Ferguson has an ongoing Military and Veterans Initiative to stand up for Washington’s active-duty service members and veterans. It involves engaging and educating service members and veterans about their rights and the resources available to them, vigorously enforcing the legal protections within the Attorney General’s authority and promoting and facilitating access to civil legal services.
The Attorney General’s Office of Military & Veteran Legal Assistance (OMVLA) was created by Attorney General request legislation in the 2017 session to promote and facilitate access to civil legal services for Washington’s current and former military service members. OMVLA is authorized to recruit and train volunteer attorneys, maintain a registry of available services and volunteers, assess requests for legal assistance and refer such requests to registered volunteer attorneys and legal aid providers.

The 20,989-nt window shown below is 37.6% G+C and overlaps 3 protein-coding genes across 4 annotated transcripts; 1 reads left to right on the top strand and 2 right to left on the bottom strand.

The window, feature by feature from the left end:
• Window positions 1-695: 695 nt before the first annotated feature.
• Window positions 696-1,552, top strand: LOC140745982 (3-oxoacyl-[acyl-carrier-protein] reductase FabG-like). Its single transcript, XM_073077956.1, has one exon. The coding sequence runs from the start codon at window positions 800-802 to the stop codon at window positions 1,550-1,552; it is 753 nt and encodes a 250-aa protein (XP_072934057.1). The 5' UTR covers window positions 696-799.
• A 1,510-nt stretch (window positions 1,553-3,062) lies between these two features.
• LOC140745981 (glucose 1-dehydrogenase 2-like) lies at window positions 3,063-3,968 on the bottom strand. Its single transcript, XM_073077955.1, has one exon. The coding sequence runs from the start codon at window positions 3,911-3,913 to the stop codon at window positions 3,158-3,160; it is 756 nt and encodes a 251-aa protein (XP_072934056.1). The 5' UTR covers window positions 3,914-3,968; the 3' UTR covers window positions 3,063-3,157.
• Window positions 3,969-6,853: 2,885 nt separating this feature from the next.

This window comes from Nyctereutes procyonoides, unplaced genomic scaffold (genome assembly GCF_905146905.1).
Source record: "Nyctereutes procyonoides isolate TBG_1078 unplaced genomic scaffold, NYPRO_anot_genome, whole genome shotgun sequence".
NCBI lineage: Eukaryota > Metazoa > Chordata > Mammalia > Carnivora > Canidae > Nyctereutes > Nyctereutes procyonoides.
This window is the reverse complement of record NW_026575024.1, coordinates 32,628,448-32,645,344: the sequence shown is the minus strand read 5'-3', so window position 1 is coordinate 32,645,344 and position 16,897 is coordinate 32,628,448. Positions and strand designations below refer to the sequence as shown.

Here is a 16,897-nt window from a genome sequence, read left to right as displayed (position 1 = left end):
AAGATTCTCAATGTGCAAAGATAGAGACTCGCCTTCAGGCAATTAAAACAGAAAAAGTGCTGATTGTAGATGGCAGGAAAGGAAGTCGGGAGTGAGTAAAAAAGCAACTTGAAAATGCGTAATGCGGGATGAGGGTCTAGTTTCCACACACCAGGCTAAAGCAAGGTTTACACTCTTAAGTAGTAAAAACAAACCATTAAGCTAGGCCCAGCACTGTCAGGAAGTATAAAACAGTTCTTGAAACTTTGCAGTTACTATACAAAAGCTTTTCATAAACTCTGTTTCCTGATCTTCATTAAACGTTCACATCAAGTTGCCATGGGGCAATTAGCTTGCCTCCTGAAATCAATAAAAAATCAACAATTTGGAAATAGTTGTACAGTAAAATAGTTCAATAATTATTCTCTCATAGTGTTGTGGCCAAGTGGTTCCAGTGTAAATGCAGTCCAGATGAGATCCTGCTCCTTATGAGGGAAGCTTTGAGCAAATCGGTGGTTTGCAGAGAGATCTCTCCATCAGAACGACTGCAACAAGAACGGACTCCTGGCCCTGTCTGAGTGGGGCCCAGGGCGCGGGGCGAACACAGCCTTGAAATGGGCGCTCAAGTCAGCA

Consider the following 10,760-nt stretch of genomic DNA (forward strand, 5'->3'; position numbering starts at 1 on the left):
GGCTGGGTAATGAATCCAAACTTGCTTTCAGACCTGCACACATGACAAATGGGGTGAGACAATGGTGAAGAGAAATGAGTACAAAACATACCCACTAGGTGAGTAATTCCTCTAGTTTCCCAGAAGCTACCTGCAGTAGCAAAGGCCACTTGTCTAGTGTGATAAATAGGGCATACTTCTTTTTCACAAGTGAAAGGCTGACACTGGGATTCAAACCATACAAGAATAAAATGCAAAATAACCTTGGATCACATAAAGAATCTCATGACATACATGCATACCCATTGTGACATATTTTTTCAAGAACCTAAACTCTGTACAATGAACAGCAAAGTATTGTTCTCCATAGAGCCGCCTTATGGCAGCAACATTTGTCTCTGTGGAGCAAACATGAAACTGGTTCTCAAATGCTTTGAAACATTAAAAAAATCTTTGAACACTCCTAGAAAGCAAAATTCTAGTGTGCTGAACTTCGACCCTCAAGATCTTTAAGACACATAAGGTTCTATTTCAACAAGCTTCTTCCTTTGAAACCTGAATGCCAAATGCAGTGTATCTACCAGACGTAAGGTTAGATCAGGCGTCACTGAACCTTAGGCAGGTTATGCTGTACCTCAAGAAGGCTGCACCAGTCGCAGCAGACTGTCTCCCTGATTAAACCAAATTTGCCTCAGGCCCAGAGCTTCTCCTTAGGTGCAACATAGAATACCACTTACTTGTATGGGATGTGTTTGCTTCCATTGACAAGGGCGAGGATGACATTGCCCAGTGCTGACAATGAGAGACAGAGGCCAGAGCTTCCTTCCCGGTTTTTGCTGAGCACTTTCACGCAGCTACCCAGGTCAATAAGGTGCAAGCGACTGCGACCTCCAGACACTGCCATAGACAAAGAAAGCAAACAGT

Washington’s Attorney General serves the people and the state of Washington. As the state’s largest law firm, the Attorney General’s Office provides legal representation to every state agency, board, and commission in Washington. Additionally, the Office serves the people directly by enforcing consumer protection, civil rights, and environmental protection laws. The Office also prosecutes elder abuse, Medicaid fraud, and handles sexually violent predator cases in 38 of Washington’s 39 counties. Visit www.atg.wa.gov to learn more.
Brionna Aho, Communications Director, (360) 753-2727; Brionna.email@example.com